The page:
Episode #3 “Roaming through Rome – an imaginary walk through an ancient city” with Rogier van der Heijden
In our third episode of Walk & Talk we are travelling back in time to explore ancient city spaces with historian Rogier van der Heijden. From an apartment in the old town of Freiburg in Breisgau interviewer Lukas Helbich and Rogier go on an imaginary walk and discuss the sensuality of cobblestones, the visual directionality of architecture, and differences as well as similarities of social impact and structure in modern and ancient cities.
How did people in ancient cities might experience their environment? What could they have seen, heared, smelled, touched, or tasteed when they walked through the streets, over squares, along theatres and latrines, towards temples, into vestibules, or just home? How did emperors and inhabitants design and re-design the shapes of cities, and with what intention and consequences?
Urban researcher would love to interview an ancient Roman, Sarde or Athenian to find out more about those questions. But since the methods for such research have not been invented yet we need to indirectly reconstruct the way inhabitants might have experienced ancient cities. This is what Rogier van der Heijden does in his PhD-project “Constructing the past. Imperial temporality and civic identity in Roman Sardis and Gerasa, 17 – 235 CE” at the DFG Graduiertenkolleg 2571 „Imperien“ at Albert-Ludwigs-Universität Freiburg, Germany.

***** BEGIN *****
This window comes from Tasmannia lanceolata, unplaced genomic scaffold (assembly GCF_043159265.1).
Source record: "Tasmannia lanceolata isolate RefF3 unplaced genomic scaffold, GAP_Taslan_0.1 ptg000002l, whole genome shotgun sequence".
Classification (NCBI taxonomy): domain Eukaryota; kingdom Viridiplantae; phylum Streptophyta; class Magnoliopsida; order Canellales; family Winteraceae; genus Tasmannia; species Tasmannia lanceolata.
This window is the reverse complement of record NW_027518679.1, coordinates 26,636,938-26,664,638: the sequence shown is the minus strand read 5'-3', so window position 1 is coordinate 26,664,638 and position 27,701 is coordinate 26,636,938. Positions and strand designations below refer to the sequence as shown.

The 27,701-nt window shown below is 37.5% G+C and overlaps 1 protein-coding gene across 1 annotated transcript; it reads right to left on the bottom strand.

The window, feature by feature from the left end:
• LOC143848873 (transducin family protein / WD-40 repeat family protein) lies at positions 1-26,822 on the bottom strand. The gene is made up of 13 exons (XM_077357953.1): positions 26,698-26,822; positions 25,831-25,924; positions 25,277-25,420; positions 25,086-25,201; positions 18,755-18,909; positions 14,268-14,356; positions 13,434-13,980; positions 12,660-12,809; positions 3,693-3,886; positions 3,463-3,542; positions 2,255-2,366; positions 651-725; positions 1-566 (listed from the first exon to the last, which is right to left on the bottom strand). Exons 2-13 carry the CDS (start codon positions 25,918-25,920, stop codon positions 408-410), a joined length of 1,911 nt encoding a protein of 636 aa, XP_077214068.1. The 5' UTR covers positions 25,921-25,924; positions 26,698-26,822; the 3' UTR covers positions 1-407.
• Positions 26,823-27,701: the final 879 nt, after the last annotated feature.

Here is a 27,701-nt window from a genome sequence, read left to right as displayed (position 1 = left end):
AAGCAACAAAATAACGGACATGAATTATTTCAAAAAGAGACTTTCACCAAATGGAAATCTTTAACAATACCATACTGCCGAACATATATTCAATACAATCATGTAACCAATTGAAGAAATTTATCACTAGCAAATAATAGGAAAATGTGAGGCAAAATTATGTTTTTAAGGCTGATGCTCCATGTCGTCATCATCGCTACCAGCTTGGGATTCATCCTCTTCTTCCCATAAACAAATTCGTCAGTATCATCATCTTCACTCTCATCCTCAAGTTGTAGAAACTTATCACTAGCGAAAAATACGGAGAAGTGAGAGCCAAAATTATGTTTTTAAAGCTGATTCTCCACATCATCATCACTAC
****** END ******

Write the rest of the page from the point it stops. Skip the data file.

In our conversation Rogier explained why it is interesting for ancient historians to look at urban spaces and which methods they use. We talked about how historians can reconstruct the sensual and bodily experiences of moving through the ancient city of Rome and which architectures and infrastructures might have influenced these experiences. Rogier elaborated on the holistic, multisensory approach towards ancient urban environments, which takes into account all human senses. As you can hear in our podcast, there is a lot to learn about live in nowadays cities from the similarities with and differences to ancient cities. And, of course, we would not be the Walk & Talk Podcast if we did not talk about the importance and the experience of walking in ancient Rome as well as in contemporary cities.